Japan's Foreign Ministry changed an announcement of travel warning from
numerical style to descriptive one.
Her policy seem to intend Japanese citizen to judge their own safety of destinations on self-responsibility, but not receive numerical travel warning uncritically.
This policy shift will be echoed because each traveler or travel agency are obliged to judge risk level of their own destinations by governmental descriptive information.
Of course I am not always critical of this policy shift, but how many people can judge risk level from descriptive warning in Japan where a citizen has a tendency not to read?
In particular, the governmental criterion sometimes have absolute authority for the Japanese like parents' direction against their child because they tend to seek after an authoritative information, and have a sense on the same label with in the same trade (yoko-narabi ishiki).
Hence, undifferentiated Japanese behavior has been often caused by notorious administrative directive.
Thus, many of Japanese may be worried by saying "Please be on your own judgment in individual situations."
But if you get fed up of getting travel warning, for example, you will end up in tears like Japanese couple who visited Bethlehem on April 17, 2002 at the center of a 16-day old siege between Israeli soldiers and Palestinian gunmen.
Though Japan's Foreign Ministry changed an announcement of travel warning
system, whichever of her policies may bring same effect if Japanese citizen
keep desiring to depend upon others (means amae in Japanese), I guess.
Mr. Hisayoshi Tsuge, former Green Berets' military personnel, also said on his book (in Japanese), "I was very concerned that the Japanese tend to seek after perfectness against others."
And he said, "When some competent person go into a decline, the Japanese tend to gang up on them."
"If they fail anything only once, even their past performances won't be evaluated."
Japan's news often says, "Japan's politicians, bureaucrat and bank
clerks only think about self protection."
But you can understand that if they will lose everything due to their failure only once, how they usually do, I guess.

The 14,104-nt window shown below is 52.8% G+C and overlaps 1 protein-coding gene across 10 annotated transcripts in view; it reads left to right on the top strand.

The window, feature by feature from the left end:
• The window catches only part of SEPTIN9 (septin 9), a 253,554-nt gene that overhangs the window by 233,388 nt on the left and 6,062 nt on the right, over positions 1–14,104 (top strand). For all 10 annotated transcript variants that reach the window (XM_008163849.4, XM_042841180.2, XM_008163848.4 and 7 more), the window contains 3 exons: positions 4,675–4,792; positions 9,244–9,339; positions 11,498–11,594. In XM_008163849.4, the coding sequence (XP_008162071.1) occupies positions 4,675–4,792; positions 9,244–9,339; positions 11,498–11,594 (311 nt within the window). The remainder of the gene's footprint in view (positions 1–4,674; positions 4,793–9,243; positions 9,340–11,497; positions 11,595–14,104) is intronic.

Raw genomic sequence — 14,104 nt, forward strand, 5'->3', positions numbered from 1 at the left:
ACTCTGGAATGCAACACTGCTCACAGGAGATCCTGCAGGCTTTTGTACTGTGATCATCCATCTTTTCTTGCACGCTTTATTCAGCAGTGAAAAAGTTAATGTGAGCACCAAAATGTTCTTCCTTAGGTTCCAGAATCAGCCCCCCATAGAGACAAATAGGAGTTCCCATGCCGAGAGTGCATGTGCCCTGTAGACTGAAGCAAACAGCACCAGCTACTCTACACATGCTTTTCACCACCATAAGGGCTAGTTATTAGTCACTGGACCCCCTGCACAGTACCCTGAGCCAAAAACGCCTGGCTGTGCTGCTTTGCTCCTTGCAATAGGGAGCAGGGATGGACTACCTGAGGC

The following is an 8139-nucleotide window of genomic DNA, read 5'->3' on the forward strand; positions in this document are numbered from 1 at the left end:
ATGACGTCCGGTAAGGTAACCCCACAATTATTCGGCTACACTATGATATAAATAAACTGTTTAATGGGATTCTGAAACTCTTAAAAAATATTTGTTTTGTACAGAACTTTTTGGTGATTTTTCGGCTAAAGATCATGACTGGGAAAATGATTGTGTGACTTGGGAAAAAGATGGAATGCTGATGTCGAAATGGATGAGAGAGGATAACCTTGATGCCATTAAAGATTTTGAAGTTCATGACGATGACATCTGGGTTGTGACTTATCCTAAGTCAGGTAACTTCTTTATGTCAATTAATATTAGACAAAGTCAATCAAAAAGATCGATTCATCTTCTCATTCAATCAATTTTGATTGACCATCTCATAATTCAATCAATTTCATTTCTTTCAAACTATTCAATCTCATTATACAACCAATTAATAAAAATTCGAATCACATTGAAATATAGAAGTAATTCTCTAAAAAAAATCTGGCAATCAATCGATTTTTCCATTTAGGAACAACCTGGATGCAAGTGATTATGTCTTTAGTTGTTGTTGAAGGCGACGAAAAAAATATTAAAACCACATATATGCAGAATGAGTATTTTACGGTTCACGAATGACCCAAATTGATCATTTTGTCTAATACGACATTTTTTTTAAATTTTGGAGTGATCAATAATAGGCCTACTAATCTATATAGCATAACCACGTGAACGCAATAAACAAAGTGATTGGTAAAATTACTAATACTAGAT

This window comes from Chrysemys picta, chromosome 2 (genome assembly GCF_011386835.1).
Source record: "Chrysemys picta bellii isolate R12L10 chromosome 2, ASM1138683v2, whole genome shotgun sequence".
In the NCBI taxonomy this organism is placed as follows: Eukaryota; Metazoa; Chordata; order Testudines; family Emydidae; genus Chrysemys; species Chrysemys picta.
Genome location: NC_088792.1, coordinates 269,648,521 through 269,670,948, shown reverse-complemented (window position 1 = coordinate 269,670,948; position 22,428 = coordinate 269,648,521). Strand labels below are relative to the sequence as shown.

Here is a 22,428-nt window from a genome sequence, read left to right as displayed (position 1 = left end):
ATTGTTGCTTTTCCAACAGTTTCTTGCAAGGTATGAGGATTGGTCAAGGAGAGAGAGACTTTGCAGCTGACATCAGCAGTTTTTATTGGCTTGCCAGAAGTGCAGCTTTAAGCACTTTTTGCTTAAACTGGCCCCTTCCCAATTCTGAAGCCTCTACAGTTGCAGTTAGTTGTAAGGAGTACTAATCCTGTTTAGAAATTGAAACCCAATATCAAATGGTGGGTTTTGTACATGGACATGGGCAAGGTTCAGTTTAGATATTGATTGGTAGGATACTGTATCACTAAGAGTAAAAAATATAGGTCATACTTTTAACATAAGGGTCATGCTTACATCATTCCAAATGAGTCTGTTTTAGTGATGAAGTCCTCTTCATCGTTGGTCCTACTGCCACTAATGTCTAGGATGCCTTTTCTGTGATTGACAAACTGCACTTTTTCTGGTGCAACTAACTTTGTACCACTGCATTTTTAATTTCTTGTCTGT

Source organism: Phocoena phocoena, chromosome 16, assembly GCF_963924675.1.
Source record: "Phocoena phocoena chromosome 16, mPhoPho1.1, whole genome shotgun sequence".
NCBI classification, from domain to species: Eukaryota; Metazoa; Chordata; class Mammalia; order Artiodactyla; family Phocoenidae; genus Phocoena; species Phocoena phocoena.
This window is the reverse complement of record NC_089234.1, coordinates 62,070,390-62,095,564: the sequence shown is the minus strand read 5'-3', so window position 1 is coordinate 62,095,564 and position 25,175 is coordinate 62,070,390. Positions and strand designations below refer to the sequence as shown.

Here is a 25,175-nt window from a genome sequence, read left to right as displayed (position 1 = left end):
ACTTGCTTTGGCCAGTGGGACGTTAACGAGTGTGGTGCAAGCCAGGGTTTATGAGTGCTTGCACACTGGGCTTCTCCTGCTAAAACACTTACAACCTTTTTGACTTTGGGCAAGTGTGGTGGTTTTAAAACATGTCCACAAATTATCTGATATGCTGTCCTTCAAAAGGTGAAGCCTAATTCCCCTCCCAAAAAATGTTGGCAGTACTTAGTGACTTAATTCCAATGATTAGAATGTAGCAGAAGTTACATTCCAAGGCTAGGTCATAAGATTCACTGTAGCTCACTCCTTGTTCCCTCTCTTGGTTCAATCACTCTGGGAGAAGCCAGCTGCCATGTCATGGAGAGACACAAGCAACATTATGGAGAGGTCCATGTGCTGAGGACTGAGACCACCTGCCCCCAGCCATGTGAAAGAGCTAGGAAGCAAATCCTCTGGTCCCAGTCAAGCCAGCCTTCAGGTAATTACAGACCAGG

They will announce only noncommittal official statements, and adopt such a policy.
By the way, This policy shift will change duty of evaluation of risk level of each destination from the Foreign Ministry to each travel agency.
Japan's travel agencies unwillingly may take such a risk in place of the Foreign Ministry, but they will give us only some printed information from the Foreign Ministry web site. (see also Japanese site)
It may be easy to criticize them.
But if they lose everything due to their failure by taking risk, nobody do such a thing.
In addition, they don't always receive high reward even if they succeed; moreover, if they can receive high reward, they will be burdened with heavy taxes.
In an extreme instance, I'm sure that these are why Japan's economy cannot recover.
"Their own knavery will pay them home at length."
Its proverb is the most suitable for current Japan, I guess.
Travel warnings to be descriptive (April 24, 2002 Japan Times)
The Foreign Ministry will scrap its numerical travel warning system beginning Friday (April
26, 2002) and instead try to describe the level of risk Japanese travelers
face when going overseas. (see also here)
The government's current travel warnings are based on five levels from 1 for "caution" to 5 for "evacuation advised," with detailed safety information following each number.
Under a level 2 warning, travel agencies are advised to cancel all group tours and all holiday trips should be postponed.
But after Sept. 11 (attack on US), Japan began to be criticized by the
travel industry and other countries for raising warning levels on many
destinations, leading to sharp drop-offs in the number of Japanese tourists,
ministry officials said Tuesday (April 23, 2002).
Some local governments have even threatened to retaliate by boycotting Japanese products.
Under the new system, travel warnings will be issued in four levels defined
by phrases: "Please be cautious," "Please reconsider your
trip," "You are advised to postpone your trip," and "You
are urged to leave the country "
The warnings will emphasize the importance of individuals securing their own safety and add a disclaimer saying that the government's recommendations have no legal force and should merely be used as information for making decisions on self-protection.
Thus, the decision on whether to organize group tours will be left to each travel agency, the officials said.
"We hope the new information will help citizens make their own judgment about traveling and become aware of possible dangers at each destination," a ministry official said.
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